Among the many tools that can help you evaluate web analytics, Google Analytics is absolutely essential.
Trouble is, Google Analytics can be confusing and time-consuming. There’s a ton of data in there, but you must sift through a large number of screens and views to gain insights from any of it.Which are the most important data points to consider? How does that data tie back to your business strategy? And, as if all that weren’t enough, you may have to clean up the referral spam that’s messing with your results.
By improving your understanding of Google Analytics and filtering out spam you can extract very useful information that will help you make better business decisions. Here’s a simple tour that covers the basics.
Once you log in, you’ll be able to click through some important sections to learn more about your Audience, Acquisition, and their Behavior. These are the three most important sections for decision makers.
But it’s useful to review some basic terms. Folks, you are about to learn what Bounce Rate really means. Yes, you’re welcome!
Users: People who have visited at least once. Includes both new and returning visitors.
Sessions: The span of time a user is engaged with your site.
Bounce Rate: Single-page visits. This is the percentage of visitors who arrived on one page and left from that same page. That means they did not explore any other pages on that visit. Lower numbers are generally better than higher numbers here. Now, if you’re thinking, “What can I do to help people stay on my site longer?” you’re starting to appreciate what Google Analytics can do for you.
Dimensions: Descriptive characteristics of an object, like browser, exit page, and session duration.
Metrics: Individual statistics of a dimension, like Average Session Duration or Screenviews.
Before you start evaluating any data, make sure you set the Date Range in the top right area of the Reporting tab. Back on the left side of the interface you’ll find the main sections.
1. Understand Your Audience
When you click on Audience, for example, options will expand underneath. Click Overview to reveal a sessions graph across a timeline and a pie chart comparing New Visitors to Returning visitors, among other things. From there, click around to learn about your visitors’ age, gender, interests, and what devices they used to view your site.
2. Learn How You Acquired Their Visit
Click on Audience again to collapse those options. Explore Acquisition Overview to see where your traffic is coming from. Most likely here, you are looking at a pie chart representing the Top Channels with a table below it:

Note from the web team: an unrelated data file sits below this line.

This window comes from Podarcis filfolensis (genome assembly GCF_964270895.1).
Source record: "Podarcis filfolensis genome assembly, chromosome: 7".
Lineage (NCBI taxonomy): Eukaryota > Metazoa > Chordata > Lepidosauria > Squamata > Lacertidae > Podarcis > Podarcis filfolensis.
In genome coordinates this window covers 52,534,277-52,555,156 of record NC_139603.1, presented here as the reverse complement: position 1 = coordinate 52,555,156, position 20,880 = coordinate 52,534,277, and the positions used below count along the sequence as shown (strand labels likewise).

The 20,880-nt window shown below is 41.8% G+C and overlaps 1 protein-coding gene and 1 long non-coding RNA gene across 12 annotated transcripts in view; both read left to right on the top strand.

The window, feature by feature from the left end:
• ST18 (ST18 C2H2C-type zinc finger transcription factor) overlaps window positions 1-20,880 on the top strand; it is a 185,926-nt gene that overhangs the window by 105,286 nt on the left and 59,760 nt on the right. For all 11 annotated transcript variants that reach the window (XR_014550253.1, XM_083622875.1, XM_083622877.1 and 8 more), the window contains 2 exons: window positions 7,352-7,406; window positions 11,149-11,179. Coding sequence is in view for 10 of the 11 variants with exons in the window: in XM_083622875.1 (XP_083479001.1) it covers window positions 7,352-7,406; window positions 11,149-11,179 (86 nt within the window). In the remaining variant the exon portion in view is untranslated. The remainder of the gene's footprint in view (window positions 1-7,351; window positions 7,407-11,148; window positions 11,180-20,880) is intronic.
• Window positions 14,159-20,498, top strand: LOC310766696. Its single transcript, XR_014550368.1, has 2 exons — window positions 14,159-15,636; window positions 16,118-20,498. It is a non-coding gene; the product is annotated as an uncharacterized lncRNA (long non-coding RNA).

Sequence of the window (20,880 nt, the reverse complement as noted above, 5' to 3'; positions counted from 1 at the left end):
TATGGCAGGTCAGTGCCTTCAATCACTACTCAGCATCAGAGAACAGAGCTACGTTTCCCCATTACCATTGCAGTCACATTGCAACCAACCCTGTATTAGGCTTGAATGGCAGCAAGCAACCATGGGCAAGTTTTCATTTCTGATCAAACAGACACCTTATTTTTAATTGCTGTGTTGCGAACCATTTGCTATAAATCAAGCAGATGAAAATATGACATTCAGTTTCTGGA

Direct is traffic from someone typing your URL into their browser or arriving from a bookmark.
Referral is traffic derived from a link on another site.
Social is obviously traffic from social network platforms like Twitter, Facebook, or LinkedIn.
Organic Search is something you want to see healthy percentages on. It’s traffic derived from visitors who arrived on your site based on search results. This number tells you how well your SEO efforts are working.
I don’t want to lead you too far down the rabbit hole here. But, I want to share an “aha moment.” Notice the titles in that table are blue? Yes, they are links. So, if you click on Social it will reveal which specific platforms are bringing you the most traffic.Similarly, if you click on Organic Search, you should see the top Keywords used to arrive at your site. (If you see suspect items listed here like “sharebutton” and the like, your Google Analytics data has probably been compromised by referral spam. It’s a widespread — though not immediately dangerous – problem. It sure does muck up your data though. So, you should resolve it. Take a look at this: How to Eliminate Referral Spam from Your Google Analytics.
3. Review Their Behavior
Explore this section to learn what pages and content your visitors value the most. Mainly you’ll see which pages are visited most and how long visitors spent on each. Think about what you can do with this information!
To comprehensively evaluate web analytics through Google Analytics is a far larger topic than one blog post. But if you drill down into data from those three main sections, you’ll begin to learn much more about your site’s strengths and weaknesses. The data should provoke questions, which should lead to tests, campaigns, custom reports, advanced views, and many more insights!
So, you won’t learn to evaluate web analytics all in one day. But advice above should set you on the right path!
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Sources may include:
Web analytics versus mobile analytics: Winner takes all, Josie Baik, Mobile Business Insights
7 essential Google Analytics reports every marketer must know, Khalid Saleh, Search Engine Land
Produce Actionable Insights: Mate Custom Reports With Adv Segments!, Avinash Kaushik, Occam’s Razor blog
How to create a custom report in Google Analytics, Graham Charlton, eConsultancy
How to Use Google Analytics to Help Shape Your Marketing Strategy, Julia Jornsay-Silverberg, KissMetrics
The Top 10 Free Content Analytics Tools, Amanda Walgrove, Contently
Definitive Guide to Removing All Google Analytics Spam, Analytics Edge